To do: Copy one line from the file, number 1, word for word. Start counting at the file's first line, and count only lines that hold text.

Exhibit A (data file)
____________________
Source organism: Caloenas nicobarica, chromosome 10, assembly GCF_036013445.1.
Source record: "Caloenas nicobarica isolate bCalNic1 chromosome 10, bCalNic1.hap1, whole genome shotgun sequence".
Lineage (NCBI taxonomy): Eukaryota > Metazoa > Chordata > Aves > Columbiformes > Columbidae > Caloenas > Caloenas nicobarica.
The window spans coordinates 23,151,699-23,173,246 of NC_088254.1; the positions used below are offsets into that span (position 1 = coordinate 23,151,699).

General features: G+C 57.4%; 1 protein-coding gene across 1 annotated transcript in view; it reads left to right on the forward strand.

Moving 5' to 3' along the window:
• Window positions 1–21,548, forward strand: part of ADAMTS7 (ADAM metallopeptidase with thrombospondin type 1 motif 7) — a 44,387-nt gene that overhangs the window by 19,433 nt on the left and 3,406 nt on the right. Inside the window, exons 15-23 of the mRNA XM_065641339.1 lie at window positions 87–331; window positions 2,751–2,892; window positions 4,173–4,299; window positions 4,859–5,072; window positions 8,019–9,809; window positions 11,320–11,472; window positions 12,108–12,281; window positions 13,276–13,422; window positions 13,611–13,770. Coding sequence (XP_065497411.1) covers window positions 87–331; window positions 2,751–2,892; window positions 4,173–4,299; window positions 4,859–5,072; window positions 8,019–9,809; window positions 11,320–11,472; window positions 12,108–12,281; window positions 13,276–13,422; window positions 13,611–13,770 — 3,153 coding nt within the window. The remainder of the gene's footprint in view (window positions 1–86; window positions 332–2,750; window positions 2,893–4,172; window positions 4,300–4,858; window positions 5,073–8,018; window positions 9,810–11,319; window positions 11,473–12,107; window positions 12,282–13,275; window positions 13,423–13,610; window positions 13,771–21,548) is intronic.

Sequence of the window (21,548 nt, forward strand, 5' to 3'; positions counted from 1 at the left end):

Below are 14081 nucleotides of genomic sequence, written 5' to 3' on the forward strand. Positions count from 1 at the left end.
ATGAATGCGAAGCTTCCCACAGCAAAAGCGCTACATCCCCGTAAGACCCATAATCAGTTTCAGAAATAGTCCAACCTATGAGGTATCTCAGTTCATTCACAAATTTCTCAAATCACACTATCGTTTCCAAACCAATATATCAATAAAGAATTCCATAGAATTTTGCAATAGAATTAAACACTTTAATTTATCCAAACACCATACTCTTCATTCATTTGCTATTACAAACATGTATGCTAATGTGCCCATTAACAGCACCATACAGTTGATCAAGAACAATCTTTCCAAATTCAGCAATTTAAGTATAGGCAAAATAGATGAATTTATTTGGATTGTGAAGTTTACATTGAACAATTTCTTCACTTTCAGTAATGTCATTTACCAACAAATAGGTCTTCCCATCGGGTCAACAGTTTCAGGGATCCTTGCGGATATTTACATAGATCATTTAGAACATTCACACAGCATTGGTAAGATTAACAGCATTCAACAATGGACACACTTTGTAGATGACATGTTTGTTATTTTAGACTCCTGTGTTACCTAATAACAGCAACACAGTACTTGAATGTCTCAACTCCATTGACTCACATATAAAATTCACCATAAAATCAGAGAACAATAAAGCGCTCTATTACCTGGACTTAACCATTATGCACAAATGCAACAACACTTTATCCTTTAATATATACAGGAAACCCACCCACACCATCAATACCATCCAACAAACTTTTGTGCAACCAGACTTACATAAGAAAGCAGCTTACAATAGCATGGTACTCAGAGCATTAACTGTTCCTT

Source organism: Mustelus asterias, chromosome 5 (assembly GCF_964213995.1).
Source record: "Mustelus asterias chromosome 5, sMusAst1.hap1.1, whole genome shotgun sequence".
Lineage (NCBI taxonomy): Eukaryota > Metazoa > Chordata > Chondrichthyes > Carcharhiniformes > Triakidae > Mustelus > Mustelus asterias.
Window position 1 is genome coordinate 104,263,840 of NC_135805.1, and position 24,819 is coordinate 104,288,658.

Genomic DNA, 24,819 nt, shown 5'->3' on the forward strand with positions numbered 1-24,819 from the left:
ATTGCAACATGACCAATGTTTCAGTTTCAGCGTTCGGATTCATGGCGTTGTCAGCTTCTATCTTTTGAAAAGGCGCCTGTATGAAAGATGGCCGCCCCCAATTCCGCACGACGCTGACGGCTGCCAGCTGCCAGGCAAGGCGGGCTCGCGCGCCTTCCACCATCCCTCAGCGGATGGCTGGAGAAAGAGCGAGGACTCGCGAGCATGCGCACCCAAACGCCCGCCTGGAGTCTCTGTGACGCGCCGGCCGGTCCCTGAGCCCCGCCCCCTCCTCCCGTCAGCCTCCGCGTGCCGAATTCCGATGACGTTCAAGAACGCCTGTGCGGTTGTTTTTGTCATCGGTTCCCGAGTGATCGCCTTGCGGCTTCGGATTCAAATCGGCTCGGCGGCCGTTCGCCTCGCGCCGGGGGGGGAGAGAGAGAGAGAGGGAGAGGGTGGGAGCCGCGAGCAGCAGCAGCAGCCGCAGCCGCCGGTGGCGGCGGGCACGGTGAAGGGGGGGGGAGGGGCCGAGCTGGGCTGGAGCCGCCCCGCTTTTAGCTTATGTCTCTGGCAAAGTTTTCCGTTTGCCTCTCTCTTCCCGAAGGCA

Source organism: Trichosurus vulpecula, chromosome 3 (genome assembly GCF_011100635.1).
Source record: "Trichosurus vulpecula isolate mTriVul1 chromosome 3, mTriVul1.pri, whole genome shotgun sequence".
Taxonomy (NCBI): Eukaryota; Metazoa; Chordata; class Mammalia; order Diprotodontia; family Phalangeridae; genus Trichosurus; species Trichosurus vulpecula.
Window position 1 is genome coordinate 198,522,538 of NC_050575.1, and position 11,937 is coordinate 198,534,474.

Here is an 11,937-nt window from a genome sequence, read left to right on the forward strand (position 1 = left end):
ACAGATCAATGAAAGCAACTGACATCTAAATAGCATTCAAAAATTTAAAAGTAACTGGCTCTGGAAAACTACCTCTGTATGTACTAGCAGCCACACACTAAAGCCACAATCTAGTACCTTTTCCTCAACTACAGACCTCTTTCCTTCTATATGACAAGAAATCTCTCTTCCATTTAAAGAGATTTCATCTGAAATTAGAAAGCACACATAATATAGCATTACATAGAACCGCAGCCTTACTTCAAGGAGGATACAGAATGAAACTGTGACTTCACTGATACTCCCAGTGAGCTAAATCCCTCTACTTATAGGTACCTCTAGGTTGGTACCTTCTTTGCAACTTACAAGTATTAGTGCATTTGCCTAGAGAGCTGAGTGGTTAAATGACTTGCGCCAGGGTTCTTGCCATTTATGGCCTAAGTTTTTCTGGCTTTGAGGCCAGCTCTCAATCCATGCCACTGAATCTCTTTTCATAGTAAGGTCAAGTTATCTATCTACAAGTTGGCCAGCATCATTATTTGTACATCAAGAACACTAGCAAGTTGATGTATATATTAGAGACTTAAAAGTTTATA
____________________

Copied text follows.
Source organism: Caloenas nicobarica, chromosome 10, assembly GCF_036013445.1.